Back in 2013 we focused on Pad and how to use it. Because we care about our reader's margins we need to make sure you sell your products with the correct cost. Today's focus will be  carrying costs. We visit this today to make sure your costs are covered while updating our previous News Letters


Carrying Costs Need to be Recognized

Pad is the concept of adding a percentage or dollar amount to an item's cost to more truly reflect the cost of an item.  Let’s look at one of the components that speaks loudly on why we should use pad in our inventory costing systems.

  • Help cover the carrying costs of your inventory , these numbers can be substantial.

Why is it important for you to have an accurate view of your carrying costs at all times?

  1. It is critical in figuring out how much profit you can make on current inventory.
  2.  It can help you determine if production should be increased or decreased, in order to maintain the current or desired balance between income and expenses.
  3. Carrying costs are typically 20 - 30 percent of your inventory value. This is a significant percentage, making it an essential cost factor to account for. 

Let’s discuss this important cost factor and how it should effect "pad" then we can calculate the “pad".

If you run carrying costs of about 20 to 30 percent like most distributors it can account for a lot. Processors of course have more exposure because they have the carrying cost of raw materials they carry to make product. Let's go with 20% carrying cost and pad that into our cost.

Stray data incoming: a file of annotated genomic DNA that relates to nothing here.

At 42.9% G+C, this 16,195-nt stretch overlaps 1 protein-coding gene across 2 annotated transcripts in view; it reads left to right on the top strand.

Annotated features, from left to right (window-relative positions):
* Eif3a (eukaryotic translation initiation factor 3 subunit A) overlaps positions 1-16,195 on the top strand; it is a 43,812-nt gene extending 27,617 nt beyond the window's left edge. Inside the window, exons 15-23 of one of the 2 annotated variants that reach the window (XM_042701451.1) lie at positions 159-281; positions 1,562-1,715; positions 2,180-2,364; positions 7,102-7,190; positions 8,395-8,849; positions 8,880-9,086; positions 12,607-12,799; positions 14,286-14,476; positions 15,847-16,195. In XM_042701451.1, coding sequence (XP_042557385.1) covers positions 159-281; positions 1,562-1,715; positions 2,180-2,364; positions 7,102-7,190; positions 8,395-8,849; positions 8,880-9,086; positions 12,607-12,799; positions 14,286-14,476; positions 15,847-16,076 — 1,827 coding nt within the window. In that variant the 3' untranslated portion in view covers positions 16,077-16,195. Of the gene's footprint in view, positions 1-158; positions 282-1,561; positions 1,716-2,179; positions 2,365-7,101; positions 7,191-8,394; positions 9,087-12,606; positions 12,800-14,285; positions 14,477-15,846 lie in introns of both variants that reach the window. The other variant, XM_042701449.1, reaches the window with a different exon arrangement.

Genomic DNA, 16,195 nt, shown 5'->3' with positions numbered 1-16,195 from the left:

Below is a good example of how a system does this.

We have added a 20%  pad on this item which when added to true cost gives us a Padded (salesperson) Cost of $3.624. Although this might seem extreme but if you base your selling price on Padded cost then you will not be paying commission on that extra cost previously not factored into the cost without pad. You can then run your profitability based on the loaded i.e. salesperson cost to see what your really making before the P&L.


By the way this cost is for Sales Analysis purposes only your system should allow Accounting cost (P&L) to a different cost,like average or true so that your gross profit is correct on your P&L. Don’t want to double dip. As we have discussed in previous issues if you don't know your inventory costs you are running blind.

Issue 640 - Everything Cycles.

Transformation and disruption was a topic in an article in the Sunday Philadelphia Inquirer. I read about the demise of Sears & Roebuck titled The Big Stumble. They believed they had no competitors. The New York Times dubbed them "The Amazon of the gilded age." Those of us in the baby boom generation remember Sears.  As a young boy I remember thumbing through the catalog, dreaming of what I could buy if I had the money.

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